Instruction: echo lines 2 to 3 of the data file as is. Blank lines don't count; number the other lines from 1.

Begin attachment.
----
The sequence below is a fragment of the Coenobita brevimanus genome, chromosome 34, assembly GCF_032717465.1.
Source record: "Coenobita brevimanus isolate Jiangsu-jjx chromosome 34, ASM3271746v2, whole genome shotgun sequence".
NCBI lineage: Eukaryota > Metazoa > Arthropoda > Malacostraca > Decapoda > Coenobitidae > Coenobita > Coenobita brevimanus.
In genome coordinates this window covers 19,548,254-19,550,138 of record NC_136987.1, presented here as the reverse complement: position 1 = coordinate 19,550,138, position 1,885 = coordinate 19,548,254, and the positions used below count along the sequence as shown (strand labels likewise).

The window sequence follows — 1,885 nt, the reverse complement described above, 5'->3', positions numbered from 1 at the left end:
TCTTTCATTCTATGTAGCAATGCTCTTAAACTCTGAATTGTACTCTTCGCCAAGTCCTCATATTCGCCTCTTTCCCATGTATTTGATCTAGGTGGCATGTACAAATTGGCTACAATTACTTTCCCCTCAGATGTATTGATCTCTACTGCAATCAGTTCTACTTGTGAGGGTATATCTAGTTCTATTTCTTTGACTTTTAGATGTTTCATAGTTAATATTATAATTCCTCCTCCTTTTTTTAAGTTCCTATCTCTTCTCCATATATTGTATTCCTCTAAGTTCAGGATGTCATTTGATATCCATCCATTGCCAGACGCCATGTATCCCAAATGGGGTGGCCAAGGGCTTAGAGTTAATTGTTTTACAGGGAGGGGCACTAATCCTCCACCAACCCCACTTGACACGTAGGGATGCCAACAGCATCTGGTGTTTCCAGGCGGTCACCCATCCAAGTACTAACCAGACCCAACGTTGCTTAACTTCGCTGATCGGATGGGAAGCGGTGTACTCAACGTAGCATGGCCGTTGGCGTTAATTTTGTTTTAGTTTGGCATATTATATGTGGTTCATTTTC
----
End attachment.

Source record: "Coenobita brevimanus isolate Jiangsu-jjx chromosome 34, ASM3271746v2, whole genome shotgun sequence".
NCBI lineage: Eukaryota > Metazoa > Arthropoda > Malacostraca > Decapoda > Coenobitidae > Coenobita > Coenobita brevimanus.